Have you ever heard of the concept of design patterns?
They’re used heavily in the field of computer science.
Design patterns describe recurring solutions to common problems in a particular field. In the case of computer science, they’re used in software design.
Understanding core design patterns, in any field, has its advantages.
This skill not only improves problem solving and turnaround time, but it also provides common terminology that allows you to more effectively discuss solutions with others in your field.
As I often get asked, “What does something like this have to do with horses?”
Actually, you can apply the pattern concept to most anything but it especially applies to horses.
Horses are, by nature, patterned animals.
Patterns provide consistency and they help your horse know what to expect. Consistency for most any equine helps her feel safe.
What’s the result if she feels safe?
Feeling safe to a horse is everything. It’s their number one priority.
Once she feels safe, the result will be a calmer partner who’s actually thinking versus reacting.
Since you’re doing your best to prepare your horse for the human’s environment, any time you can get her to that state of feeling safe and maintain it, it’s to your advantage.
Implementing positive patterns is one effective way to approach your equine companion’s care and development.
Simply being aware of this concept any time you’re in your horse’s presence, will reap benefits… she’ll feel like you’re both on the same page.
Setting up situations where your horse feels safe, builds trust. If you’re consistent with using this concept, you’ll be amazed with her positive response.
There are infinite examples I could provide for you, but I’m going to start with something that’s common practice for every horse guardian…. feeding time.
You may think of this simple task as just that… a task you have to do each day. Most likely, all that’s on your mind is “I have to hurry and get it done, because my horse is hungry.”
If you possess this type of thinking, it’s more than likely you have horse behavior issues at feeding time.
For example, issues such as dominant and demanding behavior, running around, pushing each other out of the way (including pushing you out of the way), kicking, and the list can go on.
Maybe you don’t think much of it or, worse yet, you get mad or frustrated with the situation every time you go to feed which makes it worse.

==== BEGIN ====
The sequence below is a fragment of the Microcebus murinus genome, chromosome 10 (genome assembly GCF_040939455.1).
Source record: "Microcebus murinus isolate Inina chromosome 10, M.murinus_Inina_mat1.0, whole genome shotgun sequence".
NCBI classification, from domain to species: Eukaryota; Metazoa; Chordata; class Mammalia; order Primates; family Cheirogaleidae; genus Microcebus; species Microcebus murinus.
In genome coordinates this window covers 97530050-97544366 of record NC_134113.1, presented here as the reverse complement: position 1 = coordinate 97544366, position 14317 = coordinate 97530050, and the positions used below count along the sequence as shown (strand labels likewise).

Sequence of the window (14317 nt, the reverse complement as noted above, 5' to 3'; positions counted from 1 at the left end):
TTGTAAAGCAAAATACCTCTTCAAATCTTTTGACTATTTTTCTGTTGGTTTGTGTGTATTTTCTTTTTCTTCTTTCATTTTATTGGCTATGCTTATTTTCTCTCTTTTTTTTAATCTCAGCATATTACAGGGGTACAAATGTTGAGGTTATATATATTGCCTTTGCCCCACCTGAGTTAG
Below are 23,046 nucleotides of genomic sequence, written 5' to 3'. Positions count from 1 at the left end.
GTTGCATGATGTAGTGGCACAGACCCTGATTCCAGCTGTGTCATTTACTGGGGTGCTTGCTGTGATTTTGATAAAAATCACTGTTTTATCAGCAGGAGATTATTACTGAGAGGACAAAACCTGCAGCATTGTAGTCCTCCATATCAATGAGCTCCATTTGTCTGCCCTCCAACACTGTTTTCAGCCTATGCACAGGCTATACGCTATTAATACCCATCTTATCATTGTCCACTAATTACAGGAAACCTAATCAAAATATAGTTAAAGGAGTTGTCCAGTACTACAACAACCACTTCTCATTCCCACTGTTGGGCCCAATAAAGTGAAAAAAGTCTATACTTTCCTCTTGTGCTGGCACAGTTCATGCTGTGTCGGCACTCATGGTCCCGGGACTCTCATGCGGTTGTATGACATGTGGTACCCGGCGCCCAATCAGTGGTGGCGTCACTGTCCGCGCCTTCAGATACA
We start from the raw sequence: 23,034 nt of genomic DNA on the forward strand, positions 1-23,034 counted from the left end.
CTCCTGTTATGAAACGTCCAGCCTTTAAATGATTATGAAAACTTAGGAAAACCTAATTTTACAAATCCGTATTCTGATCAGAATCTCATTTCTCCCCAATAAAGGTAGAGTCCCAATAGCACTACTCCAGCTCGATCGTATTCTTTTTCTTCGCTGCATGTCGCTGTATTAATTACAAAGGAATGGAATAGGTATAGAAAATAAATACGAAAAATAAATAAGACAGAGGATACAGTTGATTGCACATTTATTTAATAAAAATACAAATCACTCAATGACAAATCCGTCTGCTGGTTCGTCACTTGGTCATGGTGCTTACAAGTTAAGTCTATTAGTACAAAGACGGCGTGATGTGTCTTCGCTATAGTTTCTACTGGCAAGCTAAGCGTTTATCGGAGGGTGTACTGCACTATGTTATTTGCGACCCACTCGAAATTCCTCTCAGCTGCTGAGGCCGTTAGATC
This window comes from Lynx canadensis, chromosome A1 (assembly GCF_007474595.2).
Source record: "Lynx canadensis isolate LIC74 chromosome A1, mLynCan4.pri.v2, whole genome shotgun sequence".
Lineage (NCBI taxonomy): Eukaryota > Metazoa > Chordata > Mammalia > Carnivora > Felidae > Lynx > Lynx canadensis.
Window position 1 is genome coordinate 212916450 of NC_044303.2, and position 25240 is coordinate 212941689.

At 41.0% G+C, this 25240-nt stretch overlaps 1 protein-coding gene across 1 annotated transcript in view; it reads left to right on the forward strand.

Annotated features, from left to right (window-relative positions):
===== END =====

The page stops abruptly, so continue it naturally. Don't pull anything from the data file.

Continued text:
Rather than getting frustrated, think of that situation a little differently.
In software design there’s something called anti-patterns. As an engineer, you’re encouraged to know those patterns as well in order to identify them and intentionally avoid their use.
An anti-pattern is usually implemented by someone who is not as savvy in software engineering and who doesn’t understand patterns. A savvy engineer can easily spot an anti-pattern when it’s used.
A similar concept holds true for horse behavior.
Are you creating anti-patterns with your horse?
I consider an anti-pattern equal to a negative pattern that produces undesirable results. Many times we don’t know we’re doing it.
For example, maybe at feeding time you have a dominant horse who runs the show, resulting in a dangerous situation. By not turning this around and replacing the negative pattern with a positive one, you’ll continue to have horse behavior issues.
Therefore, it’s important to understand that horses are patterned animals and many times when we have an undesirable situation it’s our fault because we don’t realize we’re not being consistent and using positive patterns versus negative ones.
When a destructive pattern develops, you have to do something to interrupt the pattern, otherwise it will continue.
Have you ever heard someone say, “We’re just going in circles and getting nowhere”?
How would you change that situation? There in lies the answer…. through change.
“If you keep doing what you’re doing, you’ll keep getting what you’re getting.”
The first step is awareness and then change.
Positive patterns can be used when you’re developing your horse and any time you’re around her.
Creating productive, positive patterns will produce better understanding and communication between you and your horse.
This works in life as well.
Any time you encounter an undesirable situation there’s usually a pattern involved. The question is, “Is it a positive pattern or a negative one?”
You’re Action Plan
As you’ve probably gathered, the secret ingredient to being great with horses is understanding the concept of patterns and how the two relate.
Below are some steps to put into action so you can start developing positive and productive situations with your horse:
Step 1: Be aware of the concept of patterns.
Step 2: Understand that any time you’re around your horse; you’re either creating positive or negative patterns.
Step 3: If you notice undesirable horse behavior, more than likely you’ve created it.
Step 4: Create positive patterns versus anti-patterns.
I’ve had a lot of success with this concept in both life and with my equine companions.
Being in the field of computer science for so many years has helped me grasp the concept at a deeper level and easily apply it to horse behavior.
I hope the concept of understanding that horses are patterned animals helps you too.
What’s been your experience with patterns and horses?
Keep it soulful,
Photo credit – original photo modified in size and to include the Soulful Equine name and URL